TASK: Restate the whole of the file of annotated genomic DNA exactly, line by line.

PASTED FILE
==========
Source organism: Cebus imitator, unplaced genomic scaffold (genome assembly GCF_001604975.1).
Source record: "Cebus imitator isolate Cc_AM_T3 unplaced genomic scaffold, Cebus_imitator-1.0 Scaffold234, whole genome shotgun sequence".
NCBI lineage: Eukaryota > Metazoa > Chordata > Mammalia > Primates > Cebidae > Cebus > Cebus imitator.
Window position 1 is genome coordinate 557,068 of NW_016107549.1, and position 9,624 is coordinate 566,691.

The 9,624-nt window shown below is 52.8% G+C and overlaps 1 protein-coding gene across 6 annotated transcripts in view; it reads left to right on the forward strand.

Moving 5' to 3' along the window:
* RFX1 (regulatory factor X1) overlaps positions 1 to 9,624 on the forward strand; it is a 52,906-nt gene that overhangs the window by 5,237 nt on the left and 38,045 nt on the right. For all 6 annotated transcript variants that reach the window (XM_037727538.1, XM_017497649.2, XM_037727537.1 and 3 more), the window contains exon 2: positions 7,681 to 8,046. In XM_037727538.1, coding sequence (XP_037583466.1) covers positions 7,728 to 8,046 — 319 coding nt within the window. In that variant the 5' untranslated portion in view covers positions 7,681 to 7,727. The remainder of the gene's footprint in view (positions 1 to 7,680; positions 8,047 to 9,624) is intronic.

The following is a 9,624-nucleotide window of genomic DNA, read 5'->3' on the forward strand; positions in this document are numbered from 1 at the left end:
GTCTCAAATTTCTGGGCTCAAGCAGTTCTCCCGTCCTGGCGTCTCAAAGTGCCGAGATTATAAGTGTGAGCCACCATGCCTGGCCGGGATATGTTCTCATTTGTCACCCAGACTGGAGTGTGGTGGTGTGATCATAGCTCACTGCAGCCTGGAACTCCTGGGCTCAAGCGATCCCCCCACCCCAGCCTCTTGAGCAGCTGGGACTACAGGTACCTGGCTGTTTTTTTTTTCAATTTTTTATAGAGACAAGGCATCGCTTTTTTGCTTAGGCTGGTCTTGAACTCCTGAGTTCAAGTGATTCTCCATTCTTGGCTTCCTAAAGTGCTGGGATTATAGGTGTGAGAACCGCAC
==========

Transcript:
Source organism: Cebus imitator, unplaced genomic scaffold (genome assembly GCF_001604975.1).
Source record: "Cebus imitator isolate Cc_AM_T3 unplaced genomic scaffold, Cebus_imitator-1.0 Scaffold234, whole genome shotgun sequence".
NCBI lineage: Eukaryota > Metazoa > Chordata > Mammalia > Primates > Cebidae > Cebus > Cebus imitator.
Window position 1 is genome coordinate 557,068 of NW_016107549.1, and position 9,624 is coordinate 566,691.

The 9,624-nt window shown below is 52.8% G+C and overlaps 1 protein-coding gene across 6 annotated transcripts in view; it reads left to right on the forward strand.

Moving 5' to 3' along the window:
* RFX1 (regulatory factor X1) overlaps positions 1 to 9,624 on the forward strand; it is a 52,906-nt gene that overhangs the window by 5,237 nt on the left and 38,045 nt on the right. For all 6 annotated transcript variants that reach the window (XM_037727538.1, XM_017497649.2, XM_037727537.1 and 3 more), the window contains exon 2: positions 7,681 to 8,046. In XM_037727538.1, coding sequence (XP_037583466.1) covers positions 7,728 to 8,046 — 319 coding nt within the window. In that variant the 5' untranslated portion in view covers positions 7,681 to 7,727. The remainder of the gene's footprint in view (positions 1 to 7,680; positions 8,047 to 9,624) is intronic.

The following is a 9,624-nucleotide window of genomic DNA, read 5'->3' on the forward strand; positions in this document are numbered from 1 at the left end:
GTCTCAAATTTCTGGGCTCAAGCAGTTCTCCCGTCCTGGCGTCTCAAAGTGCCGAGATTATAAGTGTGAGCCACCATGCCTGGCCGGGATATGTTCTCATTTGTCACCCAGACTGGAGTGTGGTGGTGTGATCATAGCTCACTGCAGCCTGGAACTCCTGGGCTCAAGCGATCCCCCCACCCCAGCCTCTTGAGCAGCTGGGACTACAGGTACCTGGCTGTTTTTTTTTTCAATTTTTTATAGAGACAAGGCATCGCTTTTTTGCTTAGGCTGGTCTTGAACTCCTGAGTTCAAGTGATTCTCCATTCTTGGCTTCCTAAAGTGCTGGGATTATAGGTGTGAGAACCGCAC